The Irene Indian Mound excavation began in September 1937 and completed work in December 1939. It was by far the largest project undertaken in Savannah, and received the most publicity of any WPA archaeology project. At various times, the work force included over 100 persons. In the initial stage of the excavation, workers cleared the mound of trees, underbrush, trash, and swampy areas. County engineers helped build access roads to facilitate transport of equipment and personnel. Women worked in these preliminary stages along with the men. Work progressed eight hours a day, five days a week, year round, with time off for Christmas, New Year's Day, and Easter. The work was hard and crews provided their own meals. Moreover, the clearing process removed natural windbreaks that shielded the workers in winter from the strong winds whipping off the Savannah River. One outhouse served all the workers, men and women alike.

    In Beyond Suffrage: Women in the New Deal, Susan Ware examines the decision to use women in archaeological relief projects. As a rule, national gender norms excluded women from heavy construction work, which effectively eliminated them from most relief projects. Such was not the case in Savannah for African-American women. Even women with professional training were hired as field crews at Irene Mound. Gussie White attended the Tuskeegee Normal School for Women. Trained as an educator and clerical worker, she sought work at Irene Mound after her husband became disabled in a workplace accident. Annie Scott Grant, a minister's wife, directed an after school tutorial program at their AME church in Savannah. Mattie Smith, Hattie Coleman, and Elizabeth Heyward had taken in laundry to supplement their household income before the Depression, and continued to do so even while working for the WPA.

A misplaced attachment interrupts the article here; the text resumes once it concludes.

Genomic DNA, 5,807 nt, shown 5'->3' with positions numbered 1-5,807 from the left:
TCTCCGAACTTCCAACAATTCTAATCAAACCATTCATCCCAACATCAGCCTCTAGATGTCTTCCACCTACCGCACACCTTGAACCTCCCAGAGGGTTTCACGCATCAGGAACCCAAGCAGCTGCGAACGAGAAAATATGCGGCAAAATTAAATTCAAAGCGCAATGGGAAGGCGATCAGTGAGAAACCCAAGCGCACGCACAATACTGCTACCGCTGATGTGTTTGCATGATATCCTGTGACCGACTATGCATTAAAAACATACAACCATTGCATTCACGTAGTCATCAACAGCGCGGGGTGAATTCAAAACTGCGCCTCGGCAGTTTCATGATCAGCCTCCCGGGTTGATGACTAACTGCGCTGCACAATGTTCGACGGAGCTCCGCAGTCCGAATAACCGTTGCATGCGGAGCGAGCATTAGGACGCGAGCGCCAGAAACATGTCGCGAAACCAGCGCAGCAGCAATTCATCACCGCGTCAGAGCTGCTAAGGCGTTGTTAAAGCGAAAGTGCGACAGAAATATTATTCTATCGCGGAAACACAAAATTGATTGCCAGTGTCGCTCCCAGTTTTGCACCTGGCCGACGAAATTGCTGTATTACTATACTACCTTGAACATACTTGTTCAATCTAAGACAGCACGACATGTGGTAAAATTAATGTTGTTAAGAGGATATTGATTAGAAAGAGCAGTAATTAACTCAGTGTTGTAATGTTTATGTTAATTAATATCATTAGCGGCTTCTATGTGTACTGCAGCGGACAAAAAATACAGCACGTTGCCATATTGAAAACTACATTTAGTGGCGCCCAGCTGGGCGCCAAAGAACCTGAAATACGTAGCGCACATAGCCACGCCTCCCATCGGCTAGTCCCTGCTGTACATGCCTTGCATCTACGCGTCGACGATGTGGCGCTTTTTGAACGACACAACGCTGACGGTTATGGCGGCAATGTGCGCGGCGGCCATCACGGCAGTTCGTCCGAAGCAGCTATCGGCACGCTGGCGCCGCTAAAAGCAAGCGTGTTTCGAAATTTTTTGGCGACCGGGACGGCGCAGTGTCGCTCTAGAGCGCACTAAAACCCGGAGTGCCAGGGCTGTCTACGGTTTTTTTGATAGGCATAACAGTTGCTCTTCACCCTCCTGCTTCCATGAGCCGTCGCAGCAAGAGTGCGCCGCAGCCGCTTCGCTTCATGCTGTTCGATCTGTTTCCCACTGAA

The object of one WPA project in Savannah was to make black women more productive domestic servants. Enrollees in the project were taught how to use bleach as a disinfectant and handling procedures to reduce the risk of air-borne bacteria infecting food. The Savannah Tribune, one of two African-American newspapers in the city, voiced support for the project. Programs in other southern cities such as Memphis and New Orleans emphasized similar training. The city of Savannah and the WPA also jointly sponsored programs for women that emphasized light industrial training. In a recent interview, Oscar Williams, a white supervisor of a crew of black women who gathered Spanish moss for the WPA, recalled a mattress factory in Savannah that housed three separate WPA projects intended for women. The first floor housed a mattress factory, the second rooms for sewing and doll making, and the third a shop for repairing furniture.